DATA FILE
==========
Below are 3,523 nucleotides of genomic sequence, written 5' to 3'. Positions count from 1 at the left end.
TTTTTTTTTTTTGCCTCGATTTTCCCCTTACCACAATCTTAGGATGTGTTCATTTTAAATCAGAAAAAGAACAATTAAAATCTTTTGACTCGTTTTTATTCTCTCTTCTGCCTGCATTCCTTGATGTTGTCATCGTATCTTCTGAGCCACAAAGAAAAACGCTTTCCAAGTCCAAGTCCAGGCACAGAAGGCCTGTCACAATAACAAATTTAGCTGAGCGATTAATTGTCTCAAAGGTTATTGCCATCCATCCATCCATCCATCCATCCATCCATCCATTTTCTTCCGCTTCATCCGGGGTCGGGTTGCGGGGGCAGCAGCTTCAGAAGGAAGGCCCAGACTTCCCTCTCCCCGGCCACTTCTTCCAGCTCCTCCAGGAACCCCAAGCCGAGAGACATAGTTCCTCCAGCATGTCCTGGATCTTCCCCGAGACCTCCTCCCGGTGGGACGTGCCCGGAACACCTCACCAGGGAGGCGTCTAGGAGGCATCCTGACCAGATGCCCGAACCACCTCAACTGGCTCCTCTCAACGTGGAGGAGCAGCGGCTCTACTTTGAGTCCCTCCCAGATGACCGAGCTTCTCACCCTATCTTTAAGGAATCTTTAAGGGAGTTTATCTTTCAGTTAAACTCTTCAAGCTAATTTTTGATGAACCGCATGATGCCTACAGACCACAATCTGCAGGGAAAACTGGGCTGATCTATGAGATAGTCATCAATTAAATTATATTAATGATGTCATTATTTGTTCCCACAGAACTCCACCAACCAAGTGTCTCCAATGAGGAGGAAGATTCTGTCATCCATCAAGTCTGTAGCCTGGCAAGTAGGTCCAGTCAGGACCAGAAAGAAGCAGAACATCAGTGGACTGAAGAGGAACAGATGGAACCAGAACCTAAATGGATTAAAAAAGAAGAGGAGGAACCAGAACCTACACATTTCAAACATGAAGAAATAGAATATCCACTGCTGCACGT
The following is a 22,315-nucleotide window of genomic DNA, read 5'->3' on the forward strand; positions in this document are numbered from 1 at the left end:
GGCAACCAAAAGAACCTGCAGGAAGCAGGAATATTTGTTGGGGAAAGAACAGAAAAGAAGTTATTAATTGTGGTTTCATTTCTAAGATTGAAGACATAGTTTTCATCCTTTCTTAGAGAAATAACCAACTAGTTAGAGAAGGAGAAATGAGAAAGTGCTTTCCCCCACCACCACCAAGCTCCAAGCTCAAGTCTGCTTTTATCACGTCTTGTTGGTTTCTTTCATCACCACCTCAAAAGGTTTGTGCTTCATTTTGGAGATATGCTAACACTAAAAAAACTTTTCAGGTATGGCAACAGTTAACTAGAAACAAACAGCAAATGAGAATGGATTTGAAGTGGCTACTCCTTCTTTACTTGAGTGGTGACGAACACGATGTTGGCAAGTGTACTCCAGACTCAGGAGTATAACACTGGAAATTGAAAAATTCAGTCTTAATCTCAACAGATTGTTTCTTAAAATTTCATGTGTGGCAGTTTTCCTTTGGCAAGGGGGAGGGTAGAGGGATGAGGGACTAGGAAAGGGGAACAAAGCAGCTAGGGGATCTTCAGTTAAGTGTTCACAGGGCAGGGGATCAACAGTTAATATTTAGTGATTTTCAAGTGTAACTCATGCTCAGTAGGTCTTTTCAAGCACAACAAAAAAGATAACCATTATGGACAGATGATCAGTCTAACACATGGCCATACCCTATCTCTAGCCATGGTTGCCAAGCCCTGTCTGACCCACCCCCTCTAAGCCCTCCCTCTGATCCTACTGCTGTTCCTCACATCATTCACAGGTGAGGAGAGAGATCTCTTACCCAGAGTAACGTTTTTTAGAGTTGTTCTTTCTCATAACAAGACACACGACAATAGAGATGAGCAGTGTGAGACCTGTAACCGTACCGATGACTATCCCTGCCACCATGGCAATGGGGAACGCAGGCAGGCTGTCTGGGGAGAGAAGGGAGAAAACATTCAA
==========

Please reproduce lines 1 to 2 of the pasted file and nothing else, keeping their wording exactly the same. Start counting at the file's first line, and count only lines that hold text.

Below are 3,523 nucleotides of genomic sequence, written 5' to 3'. Positions count from 1 at the left end.
TTTTTTTTTTTTGCCTCGATTTTCCCCTTACCACAATCTTAGGATGTGTTCATTTTAAATCAGAAAAAGAACAATTAAAATCTTTTGACTCGTTTTTATTCTCTCTTCTGCCTGCATTCCTTGATGTTGTCATCGTATCTTCTGAGCCACAAAGAAAAACGCTTTCCAAGTCCAAGTCCAGGCACAGAAGGCCTGTCACAATAACAAATTTAGCTGAGCGATTAATTGTCTCAAAGGTTATTGCCATCCATCCATCCATCCATCCATCCATCCATCCATTTTCTTCCGCTTCATCCGGGGTCGGGTTGCGGGGGCAGCAGCTTCAGAAGGAAGGCCCAGACTTCCCTCTCCCCGGCCACTTCTTCCAGCTCCTCCAGGAACCCCAAGCCGAGAGACATAGTTCCTCCAGCATGTCCTGGATCTTCCCCGAGACCTCCTCCCGGTGGGACGTGCCCGGAACACCTCACCAGGGAGGCGTCTAGGAGGCATCCTGACCAGATGCCCGAACCACCTCAACTGGCTCCTCTCAACGTGGAGGAGCAGCGGCTCTACTTTGAGTCCCTCCCAGATGACCGAGCTTCTCACCCTATCTTTAAGGAATCTTTAAGGGAGTTTATCTTTCAGTTAAACTCTTCAAGCTAATTTTTGATGAACCGCATGATGCCTACAGACCACAATCTGCAGGGAAAACTGGGCTGATCTATGAGATAGTCATCAATTAAATTATATTAATGATGTCATTATTTGTTCCCACAGAACTCCACCAACCAAGTGTCTCCAATGAGGAGGAAGATTCTGTCATCCATCAAGTCTGTAGCCTGGCAAGTAGGTCCAGTCAGGACCAGAAAGAAGCAGAACATCAGTGGACTGAAGAGGAACAGATGGAACCAGAACCTAAATGGATTAAAAAAGAAGAGGAGGAACCAGAACCTACACATTTCAAACATGAAGAAATAGAATATCCACTGCTGCACGT